The opinion of the court was delivered by: Joseph F. Bataillon United States District Judge
Plaintiff Tanya Murph ("Plaintiff") filed her Complaint in this matter on January 8, 2013. (Filing No. 1.) Plaintiff has been given leave to proceed in forma pauperis. (Filing No. 5.) The court now conducts an initial review of Plaintiff's claims to determine whether summary dismissal is appropriate under 28 U.S.C. § 1915(e)(2).
Liberally construed, Plaintiff alleges that Defendant Silver Memories, Inc. ("Silver Memories" or "Defendant") discriminated against her in violation of 42 U.S.C. § 2000e-3, the anti-retaliation provision of Title VII. Plaintiff alleges that she filed a charge of discrimination against Silver Memories with the United States Equal Employment Opportunity Commission ("EEOC") in March of 2009. (Filing No. 1 at CM/ECF p. 2.) The matter went to public hearing in December of 2010, and Plaintiff received a right-to-sue notice from the EEOC on October 11, 2012. (Id. at CM/ECF p. 7.) Plaintiff alleges that, after she filed her charge of discrimination with the EEOC, Silver Memories management retaliated against her by using its influence with the Omaha Police Department to "obtain non-public information" about her. Silver Memories' management also made intimidating and harassing telephone calls to her residence, parked outside her residence to intimidate her, and "contact[ed] other facilities within [her] occupational field to influence or alter [her] employment." (Id. at CM/ECF pp. 1-2.) For relief, Plaintiff seeks an unspecified amount of monetary damages. (Id. at CM/ECF p. 5.)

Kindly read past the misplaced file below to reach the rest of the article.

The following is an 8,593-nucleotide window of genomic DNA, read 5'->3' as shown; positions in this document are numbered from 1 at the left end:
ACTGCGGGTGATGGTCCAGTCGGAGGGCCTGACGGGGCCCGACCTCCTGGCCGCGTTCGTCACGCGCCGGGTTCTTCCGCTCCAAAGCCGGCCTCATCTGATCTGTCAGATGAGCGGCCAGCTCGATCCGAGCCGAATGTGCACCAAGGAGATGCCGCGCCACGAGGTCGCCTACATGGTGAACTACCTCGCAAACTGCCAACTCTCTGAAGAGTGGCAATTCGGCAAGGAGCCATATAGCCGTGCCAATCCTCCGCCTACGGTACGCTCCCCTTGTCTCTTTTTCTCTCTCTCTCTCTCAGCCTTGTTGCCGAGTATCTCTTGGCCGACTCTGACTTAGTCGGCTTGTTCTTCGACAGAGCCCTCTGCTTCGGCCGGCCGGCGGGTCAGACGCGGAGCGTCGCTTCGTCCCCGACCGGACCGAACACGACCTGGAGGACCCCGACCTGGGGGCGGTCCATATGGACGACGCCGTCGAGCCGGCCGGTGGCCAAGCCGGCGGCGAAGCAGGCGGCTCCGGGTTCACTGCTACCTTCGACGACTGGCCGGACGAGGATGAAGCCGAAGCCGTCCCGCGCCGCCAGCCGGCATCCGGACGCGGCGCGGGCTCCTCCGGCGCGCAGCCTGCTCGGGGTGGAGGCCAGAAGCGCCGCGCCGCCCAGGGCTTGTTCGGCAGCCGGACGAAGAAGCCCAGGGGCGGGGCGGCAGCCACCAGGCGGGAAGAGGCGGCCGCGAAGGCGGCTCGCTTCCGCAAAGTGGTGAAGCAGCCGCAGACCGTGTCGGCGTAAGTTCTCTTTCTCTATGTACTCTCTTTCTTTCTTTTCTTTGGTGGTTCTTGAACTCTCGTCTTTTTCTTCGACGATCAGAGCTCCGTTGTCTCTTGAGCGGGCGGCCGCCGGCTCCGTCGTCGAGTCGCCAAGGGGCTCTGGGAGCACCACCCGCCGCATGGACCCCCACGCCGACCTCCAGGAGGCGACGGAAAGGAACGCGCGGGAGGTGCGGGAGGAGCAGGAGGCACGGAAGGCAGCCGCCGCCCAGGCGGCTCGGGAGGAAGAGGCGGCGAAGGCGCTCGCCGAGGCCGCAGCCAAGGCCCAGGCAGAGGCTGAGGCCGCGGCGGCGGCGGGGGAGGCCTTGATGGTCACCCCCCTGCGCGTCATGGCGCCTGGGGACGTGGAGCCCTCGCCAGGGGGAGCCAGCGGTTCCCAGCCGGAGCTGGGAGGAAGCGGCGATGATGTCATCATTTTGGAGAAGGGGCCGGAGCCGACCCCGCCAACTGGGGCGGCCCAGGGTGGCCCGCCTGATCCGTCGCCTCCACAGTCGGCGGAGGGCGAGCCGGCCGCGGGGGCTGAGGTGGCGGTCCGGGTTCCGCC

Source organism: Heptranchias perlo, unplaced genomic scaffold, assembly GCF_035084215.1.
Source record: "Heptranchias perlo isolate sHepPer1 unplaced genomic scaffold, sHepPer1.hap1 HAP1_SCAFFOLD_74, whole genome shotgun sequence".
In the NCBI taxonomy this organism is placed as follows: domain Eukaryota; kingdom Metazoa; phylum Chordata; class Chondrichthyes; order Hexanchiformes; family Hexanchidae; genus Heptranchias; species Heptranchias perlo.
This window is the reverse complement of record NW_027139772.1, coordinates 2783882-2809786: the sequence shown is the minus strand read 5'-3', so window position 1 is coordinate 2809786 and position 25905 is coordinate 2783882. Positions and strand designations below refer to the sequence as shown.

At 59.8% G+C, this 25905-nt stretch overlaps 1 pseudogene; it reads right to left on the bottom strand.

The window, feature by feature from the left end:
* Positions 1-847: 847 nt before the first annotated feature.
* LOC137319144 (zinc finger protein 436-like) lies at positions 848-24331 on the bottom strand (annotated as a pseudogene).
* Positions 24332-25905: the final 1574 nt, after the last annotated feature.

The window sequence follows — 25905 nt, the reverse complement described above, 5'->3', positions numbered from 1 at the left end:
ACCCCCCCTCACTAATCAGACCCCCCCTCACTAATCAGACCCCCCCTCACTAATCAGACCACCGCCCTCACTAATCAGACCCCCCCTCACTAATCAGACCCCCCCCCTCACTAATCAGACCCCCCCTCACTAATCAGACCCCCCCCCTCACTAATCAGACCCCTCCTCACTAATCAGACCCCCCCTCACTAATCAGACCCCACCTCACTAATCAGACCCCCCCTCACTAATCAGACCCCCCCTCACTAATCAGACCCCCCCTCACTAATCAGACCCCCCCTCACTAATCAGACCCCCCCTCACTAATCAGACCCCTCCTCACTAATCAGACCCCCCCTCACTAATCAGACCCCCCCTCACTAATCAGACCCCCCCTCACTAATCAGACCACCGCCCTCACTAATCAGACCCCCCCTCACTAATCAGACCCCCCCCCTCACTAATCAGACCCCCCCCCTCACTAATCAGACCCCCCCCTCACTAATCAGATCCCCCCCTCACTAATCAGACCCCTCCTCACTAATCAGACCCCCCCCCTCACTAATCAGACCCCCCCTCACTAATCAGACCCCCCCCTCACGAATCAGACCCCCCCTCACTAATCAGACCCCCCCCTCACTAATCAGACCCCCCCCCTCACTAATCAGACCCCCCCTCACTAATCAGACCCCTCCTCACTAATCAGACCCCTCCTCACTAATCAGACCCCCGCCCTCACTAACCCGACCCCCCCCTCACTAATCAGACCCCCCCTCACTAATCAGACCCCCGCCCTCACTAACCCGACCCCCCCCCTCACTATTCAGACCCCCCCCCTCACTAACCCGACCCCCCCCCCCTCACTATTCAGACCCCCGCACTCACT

II. APPLICABLE LEGAL STANDARDS ON INITIAL REVIEW
The court is required to review in forma pauperis complaints to determine whether summary dismissal is appropriate. See 28 U.S.C. § 1915(e)(2). The court must dismiss a complaint or any portion thereof that states a frivolous or malicious claim, that fails to state a claim upon which relief may be granted, or that seeks monetary relief from a defendant who is immune from such relief. 28 U.S.C. § 1915(e)(2)(B).